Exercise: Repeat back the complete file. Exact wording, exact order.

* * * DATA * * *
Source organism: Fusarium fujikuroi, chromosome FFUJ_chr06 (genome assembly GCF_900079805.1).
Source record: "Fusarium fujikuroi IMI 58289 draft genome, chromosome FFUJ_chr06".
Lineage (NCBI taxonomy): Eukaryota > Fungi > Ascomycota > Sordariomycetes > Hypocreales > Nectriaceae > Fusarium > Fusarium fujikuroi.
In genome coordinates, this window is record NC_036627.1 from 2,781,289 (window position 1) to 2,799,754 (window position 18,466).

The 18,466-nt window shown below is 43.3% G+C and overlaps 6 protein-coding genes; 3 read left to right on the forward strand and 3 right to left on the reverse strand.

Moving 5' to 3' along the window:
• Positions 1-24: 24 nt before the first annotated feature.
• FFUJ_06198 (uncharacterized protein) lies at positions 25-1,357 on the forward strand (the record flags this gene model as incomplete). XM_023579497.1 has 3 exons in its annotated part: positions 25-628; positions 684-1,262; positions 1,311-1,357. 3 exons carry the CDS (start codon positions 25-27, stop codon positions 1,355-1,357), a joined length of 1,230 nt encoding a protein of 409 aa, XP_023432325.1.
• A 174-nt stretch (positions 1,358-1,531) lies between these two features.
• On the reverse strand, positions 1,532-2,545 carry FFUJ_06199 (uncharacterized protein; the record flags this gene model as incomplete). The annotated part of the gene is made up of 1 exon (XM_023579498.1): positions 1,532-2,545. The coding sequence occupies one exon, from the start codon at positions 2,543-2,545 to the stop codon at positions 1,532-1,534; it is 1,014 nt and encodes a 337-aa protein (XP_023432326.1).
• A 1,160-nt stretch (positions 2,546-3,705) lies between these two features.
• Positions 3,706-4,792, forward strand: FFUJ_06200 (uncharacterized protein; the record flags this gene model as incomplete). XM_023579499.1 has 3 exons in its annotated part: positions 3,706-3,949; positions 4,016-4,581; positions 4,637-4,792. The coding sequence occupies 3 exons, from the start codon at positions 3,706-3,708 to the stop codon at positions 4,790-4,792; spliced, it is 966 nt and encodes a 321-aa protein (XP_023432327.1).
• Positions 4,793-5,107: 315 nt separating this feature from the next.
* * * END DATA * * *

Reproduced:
Source organism: Fusarium fujikuroi, chromosome FFUJ_chr06 (genome assembly GCF_900079805.1).
Source record: "Fusarium fujikuroi IMI 58289 draft genome, chromosome FFUJ_chr06".
Lineage (NCBI taxonomy): Eukaryota > Fungi > Ascomycota > Sordariomycetes > Hypocreales > Nectriaceae > Fusarium > Fusarium fujikuroi.
In genome coordinates, this window is record NC_036627.1 from 2,781,289 (window position 1) to 2,799,754 (window position 18,466).

The 18,466-nt window shown below is 43.3% G+C and overlaps 6 protein-coding genes; 3 read left to right on the forward strand and 3 right to left on the reverse strand.

Moving 5' to 3' along the window:
• Positions 1-24: 24 nt before the first annotated feature.
• FFUJ_06198 (uncharacterized protein) lies at positions 25-1,357 on the forward strand (the record flags this gene model as incomplete). XM_023579497.1 has 3 exons in its annotated part: positions 25-628; positions 684-1,262; positions 1,311-1,357. 3 exons carry the CDS (start codon positions 25-27, stop codon positions 1,355-1,357), a joined length of 1,230 nt encoding a protein of 409 aa, XP_023432325.1.
• A 174-nt stretch (positions 1,358-1,531) lies between these two features.
• On the reverse strand, positions 1,532-2,545 carry FFUJ_06199 (uncharacterized protein; the record flags this gene model as incomplete). The annotated part of the gene is made up of 1 exon (XM_023579498.1): positions 1,532-2,545. The coding sequence occupies one exon, from the start codon at positions 2,543-2,545 to the stop codon at positions 1,532-1,534; it is 1,014 nt and encodes a 337-aa protein (XP_023432326.1).
• A 1,160-nt stretch (positions 2,546-3,705) lies between these two features.
• Positions 3,706-4,792, forward strand: FFUJ_06200 (uncharacterized protein; the record flags this gene model as incomplete). XM_023579499.1 has 3 exons in its annotated part: positions 3,706-3,949; positions 4,016-4,581; positions 4,637-4,792. The coding sequence occupies 3 exons, from the start codon at positions 3,706-3,708 to the stop codon at positions 4,790-4,792; spliced, it is 966 nt and encodes a 321-aa protein (XP_023432327.1).
• Positions 4,793-5,107: 315 nt separating this feature from the next.